By Hillary O’Rourke, Contributor
The U.S. Securities and Exchange Commission released guidelines last week that aid public companies in deciding when and what should be disclosed to investors regarding even the potential of security breaches.
The initiative by SEC’s Division of Corporation Finance intends for companies to “disclose the risk of cyber incidents if these issues are among the most significant factors that make an investment in the company speculative or risky,” according to the guidelines.
In the statement, the SEC explains that it would like to see a discussion of possible security risks and what the consequences of those risks entail, how the company plans to counteract possible attacks, descriptions of previous attacks, what would happen if an attack went undetected for a period of time and insurance details.
To determine whether they must disclose information, a company should “evaluate their cybersecurity risks and take into account all available relevant information, including prior cyber incidents and the severity and frequency of those incidents.”
“For example, if a registrant experienced a material cyber attack in which malware was embedded in its systems and customer data was compromised, it likely would not be sufficient for the registrant to disclose that there is a risk that such an attack may occur,” said the guidelines. Instead, the company should discuss the possibility of the attack occurring again and the previous as well as potential consequences that the company could experience.
According to the release, it is not intended to be a rule or a regulation and it’s “neither approved nor disapproved” by the Commission. It’s simply a “roadmap” for those who seek guidance in security efforts in a time of an augmented number of cyber incidents.
From the SEC risk factor disclosures should include:
Sony Pictures Digital Inc., the subsidiary of Sony that runs its movie and music business, confirmed that a hacking group has breached its website, exposing user account credentials.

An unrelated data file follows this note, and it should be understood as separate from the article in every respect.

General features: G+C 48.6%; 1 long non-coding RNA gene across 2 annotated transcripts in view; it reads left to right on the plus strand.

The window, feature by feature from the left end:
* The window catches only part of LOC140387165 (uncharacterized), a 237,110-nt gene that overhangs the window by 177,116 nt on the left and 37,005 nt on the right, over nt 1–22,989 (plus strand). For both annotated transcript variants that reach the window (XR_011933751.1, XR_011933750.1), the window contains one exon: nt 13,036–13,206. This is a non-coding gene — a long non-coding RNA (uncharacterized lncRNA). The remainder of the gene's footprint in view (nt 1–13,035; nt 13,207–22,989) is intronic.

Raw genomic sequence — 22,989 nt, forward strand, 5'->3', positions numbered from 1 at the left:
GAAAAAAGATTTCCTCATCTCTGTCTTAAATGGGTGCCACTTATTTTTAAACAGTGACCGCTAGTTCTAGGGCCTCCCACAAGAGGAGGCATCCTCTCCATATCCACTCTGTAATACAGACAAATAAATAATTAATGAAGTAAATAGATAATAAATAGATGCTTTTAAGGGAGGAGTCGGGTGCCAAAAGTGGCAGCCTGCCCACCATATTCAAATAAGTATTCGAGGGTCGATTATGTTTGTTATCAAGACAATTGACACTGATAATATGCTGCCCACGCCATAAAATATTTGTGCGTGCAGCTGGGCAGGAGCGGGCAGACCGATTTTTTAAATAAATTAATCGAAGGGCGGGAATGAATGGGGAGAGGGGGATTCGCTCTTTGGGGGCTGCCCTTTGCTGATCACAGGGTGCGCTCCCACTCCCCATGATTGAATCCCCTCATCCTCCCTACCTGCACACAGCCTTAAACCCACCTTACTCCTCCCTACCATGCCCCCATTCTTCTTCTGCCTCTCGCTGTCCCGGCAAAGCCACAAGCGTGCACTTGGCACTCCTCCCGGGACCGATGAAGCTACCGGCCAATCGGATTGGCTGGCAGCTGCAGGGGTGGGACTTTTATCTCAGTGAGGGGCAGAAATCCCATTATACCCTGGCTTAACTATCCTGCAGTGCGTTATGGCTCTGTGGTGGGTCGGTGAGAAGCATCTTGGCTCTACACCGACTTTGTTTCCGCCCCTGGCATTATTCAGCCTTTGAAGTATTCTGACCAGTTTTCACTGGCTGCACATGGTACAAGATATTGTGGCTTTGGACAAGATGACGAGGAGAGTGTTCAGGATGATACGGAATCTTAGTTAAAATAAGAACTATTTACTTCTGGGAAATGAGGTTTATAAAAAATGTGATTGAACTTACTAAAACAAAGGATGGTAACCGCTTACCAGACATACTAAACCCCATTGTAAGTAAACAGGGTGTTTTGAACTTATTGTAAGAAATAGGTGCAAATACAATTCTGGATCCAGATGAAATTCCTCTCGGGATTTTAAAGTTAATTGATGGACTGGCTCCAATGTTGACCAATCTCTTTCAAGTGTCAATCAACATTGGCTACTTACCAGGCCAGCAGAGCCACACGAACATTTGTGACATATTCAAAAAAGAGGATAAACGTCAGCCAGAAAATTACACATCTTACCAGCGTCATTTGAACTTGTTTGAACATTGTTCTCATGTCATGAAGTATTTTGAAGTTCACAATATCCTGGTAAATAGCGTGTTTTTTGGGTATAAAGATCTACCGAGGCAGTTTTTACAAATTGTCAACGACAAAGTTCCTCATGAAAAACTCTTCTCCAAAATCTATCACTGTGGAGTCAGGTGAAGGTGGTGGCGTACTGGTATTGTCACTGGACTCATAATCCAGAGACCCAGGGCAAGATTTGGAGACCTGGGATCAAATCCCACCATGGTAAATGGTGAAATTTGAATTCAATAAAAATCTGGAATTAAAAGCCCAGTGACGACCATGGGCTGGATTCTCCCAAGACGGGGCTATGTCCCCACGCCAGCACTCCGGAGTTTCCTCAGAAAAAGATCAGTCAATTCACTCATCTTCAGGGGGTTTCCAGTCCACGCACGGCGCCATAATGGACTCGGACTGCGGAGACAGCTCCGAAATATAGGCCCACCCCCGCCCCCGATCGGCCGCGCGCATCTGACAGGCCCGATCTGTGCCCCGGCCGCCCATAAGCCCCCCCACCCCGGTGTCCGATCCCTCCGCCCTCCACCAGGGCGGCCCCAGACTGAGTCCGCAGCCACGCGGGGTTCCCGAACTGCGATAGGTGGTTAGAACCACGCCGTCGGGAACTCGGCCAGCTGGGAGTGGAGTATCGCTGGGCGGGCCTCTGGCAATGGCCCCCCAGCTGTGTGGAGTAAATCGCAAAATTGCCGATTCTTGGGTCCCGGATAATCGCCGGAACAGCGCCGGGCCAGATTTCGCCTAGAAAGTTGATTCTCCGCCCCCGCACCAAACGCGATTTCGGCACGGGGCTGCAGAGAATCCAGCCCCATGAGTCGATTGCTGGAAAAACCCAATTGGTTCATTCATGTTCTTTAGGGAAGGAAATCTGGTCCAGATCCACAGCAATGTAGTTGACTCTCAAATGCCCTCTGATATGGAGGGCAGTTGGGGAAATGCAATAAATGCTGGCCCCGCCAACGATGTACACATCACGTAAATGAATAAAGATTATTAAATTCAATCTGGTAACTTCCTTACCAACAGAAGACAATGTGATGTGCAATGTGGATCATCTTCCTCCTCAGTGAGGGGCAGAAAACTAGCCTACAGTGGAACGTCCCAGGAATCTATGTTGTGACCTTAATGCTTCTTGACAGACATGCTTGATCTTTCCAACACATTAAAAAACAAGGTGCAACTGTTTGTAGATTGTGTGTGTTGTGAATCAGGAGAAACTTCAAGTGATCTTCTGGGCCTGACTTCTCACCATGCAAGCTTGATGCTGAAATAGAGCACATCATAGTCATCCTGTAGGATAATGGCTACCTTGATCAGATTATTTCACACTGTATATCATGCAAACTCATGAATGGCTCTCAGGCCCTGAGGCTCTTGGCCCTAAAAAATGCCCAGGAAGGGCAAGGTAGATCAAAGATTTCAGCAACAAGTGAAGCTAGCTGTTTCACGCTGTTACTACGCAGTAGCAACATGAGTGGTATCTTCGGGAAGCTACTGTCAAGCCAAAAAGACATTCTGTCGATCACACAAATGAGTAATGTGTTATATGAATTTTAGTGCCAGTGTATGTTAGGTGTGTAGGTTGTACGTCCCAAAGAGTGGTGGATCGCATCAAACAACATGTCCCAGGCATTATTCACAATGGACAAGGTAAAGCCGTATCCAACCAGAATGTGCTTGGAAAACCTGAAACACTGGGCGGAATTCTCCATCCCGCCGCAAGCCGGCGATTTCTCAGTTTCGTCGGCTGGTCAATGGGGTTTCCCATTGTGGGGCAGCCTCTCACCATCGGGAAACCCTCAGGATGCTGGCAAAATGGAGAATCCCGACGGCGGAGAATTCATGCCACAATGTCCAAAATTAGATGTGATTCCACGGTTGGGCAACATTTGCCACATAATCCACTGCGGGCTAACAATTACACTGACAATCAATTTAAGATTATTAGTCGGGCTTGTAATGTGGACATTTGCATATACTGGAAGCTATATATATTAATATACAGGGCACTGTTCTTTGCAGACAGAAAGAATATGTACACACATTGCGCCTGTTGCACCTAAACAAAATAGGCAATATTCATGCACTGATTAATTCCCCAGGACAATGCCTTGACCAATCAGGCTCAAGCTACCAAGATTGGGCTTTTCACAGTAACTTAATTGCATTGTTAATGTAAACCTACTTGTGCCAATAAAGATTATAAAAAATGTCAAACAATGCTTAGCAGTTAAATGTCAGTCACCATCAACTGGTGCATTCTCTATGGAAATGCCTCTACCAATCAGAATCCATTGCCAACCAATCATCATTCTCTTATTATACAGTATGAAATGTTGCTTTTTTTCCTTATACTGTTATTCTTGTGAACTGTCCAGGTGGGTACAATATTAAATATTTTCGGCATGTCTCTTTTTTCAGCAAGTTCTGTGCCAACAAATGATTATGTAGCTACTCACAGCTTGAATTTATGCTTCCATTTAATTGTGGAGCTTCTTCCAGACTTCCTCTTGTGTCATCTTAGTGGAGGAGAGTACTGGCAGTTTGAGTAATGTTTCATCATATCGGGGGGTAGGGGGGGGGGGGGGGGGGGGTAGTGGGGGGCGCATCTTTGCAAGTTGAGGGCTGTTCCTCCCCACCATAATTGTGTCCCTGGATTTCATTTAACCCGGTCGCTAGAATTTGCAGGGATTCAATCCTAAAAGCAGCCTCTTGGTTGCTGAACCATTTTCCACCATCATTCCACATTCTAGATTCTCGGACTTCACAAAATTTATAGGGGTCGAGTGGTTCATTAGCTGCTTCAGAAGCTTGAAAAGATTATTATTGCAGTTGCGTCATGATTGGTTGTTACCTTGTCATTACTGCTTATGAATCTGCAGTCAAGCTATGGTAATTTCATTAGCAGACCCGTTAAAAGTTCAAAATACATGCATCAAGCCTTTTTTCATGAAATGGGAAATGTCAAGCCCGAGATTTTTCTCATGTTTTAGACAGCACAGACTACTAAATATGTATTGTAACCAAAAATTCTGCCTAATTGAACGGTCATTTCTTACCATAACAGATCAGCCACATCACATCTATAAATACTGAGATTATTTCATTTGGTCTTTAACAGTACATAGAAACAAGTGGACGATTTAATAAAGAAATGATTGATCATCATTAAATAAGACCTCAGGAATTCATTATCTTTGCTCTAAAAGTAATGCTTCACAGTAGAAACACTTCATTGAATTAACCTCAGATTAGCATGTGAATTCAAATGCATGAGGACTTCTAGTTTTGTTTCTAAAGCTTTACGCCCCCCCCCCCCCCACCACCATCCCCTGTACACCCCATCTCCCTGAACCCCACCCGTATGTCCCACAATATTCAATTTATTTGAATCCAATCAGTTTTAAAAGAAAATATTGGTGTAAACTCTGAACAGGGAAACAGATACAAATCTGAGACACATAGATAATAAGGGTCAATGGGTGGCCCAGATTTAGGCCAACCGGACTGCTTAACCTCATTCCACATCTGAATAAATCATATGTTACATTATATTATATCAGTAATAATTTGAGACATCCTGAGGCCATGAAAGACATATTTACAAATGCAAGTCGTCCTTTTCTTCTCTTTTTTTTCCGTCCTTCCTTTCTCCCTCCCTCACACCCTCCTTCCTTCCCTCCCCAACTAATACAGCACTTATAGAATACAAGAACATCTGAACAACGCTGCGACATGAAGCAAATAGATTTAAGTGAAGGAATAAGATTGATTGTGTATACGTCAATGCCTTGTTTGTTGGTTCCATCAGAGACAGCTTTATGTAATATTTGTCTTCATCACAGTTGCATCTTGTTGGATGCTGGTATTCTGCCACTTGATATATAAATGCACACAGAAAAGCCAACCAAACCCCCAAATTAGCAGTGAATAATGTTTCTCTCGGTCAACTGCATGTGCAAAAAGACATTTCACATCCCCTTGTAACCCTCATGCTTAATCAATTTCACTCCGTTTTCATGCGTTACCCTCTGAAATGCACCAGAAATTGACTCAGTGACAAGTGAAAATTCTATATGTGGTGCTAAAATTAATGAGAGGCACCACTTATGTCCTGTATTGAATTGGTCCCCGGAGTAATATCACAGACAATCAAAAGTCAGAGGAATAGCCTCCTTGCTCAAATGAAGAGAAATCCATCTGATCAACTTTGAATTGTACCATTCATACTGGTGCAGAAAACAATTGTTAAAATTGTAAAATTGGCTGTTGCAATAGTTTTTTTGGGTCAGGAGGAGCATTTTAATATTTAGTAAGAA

In a statement issued June 3, Sony Pictures said it took action to protect against further intrusion of its systems. The company said it was targeted by a hacker group known as “LulzSec,” which claimed responsibility for attacks on PBS and Nintendo.
“A respected team of outside experts is conducting a forensic analysis of the attack,” Sony said in a statement. In addition, we have contacted the U.S. Federal Bureau of Investigation and are working with them to assist in the identification and apprehension of those responsible for this crime.”
The attackers are believed to have used a SQL injection attack to breach the website. The Lulz Security hacking group has been actively boasting about its high profile website attacks. The organization posted more than 100,000 account credentials of users of the Sony Pictures website. The hackers said they took the data from the Sony Pictures and Sony BMG websites. In addition to account credentials, the information made public includes addresses and phone numbers.
The group claimed responsibility for the latest attack against Nintendo’s U.S. servers, posting details of the attack on Twitter. The group said it had obtained an internal configuration file for one of Nintendo’s U.S. servers. It also hacked and defaced the website of InfraGard, an Atlanta-based organization that shares FBI cybercrime data with the private sector. The group posted more than 100 account credentials that it had stolen in that attack.
Sony and its subsidiaries have been investigating as many as a dozen breaches on its systems after a massive breach exposed information on more than 100 million users of its PlayStation and Entertainment Group networks. The company has apologized to victims, bolstered system security and is hiring a CISO to manage its security initiatives.]]>
Sony’s PlayStation Network was taken down April 20 while a forensics team investigated the scope of the Sony breach. By May 2 the breach affected an estimated 100 million people and spread to its Online Entertainment division.
The firm has implemented additional security measures, but on May 18, the firm discovered a vulnerability in its password reset application causing another short outage.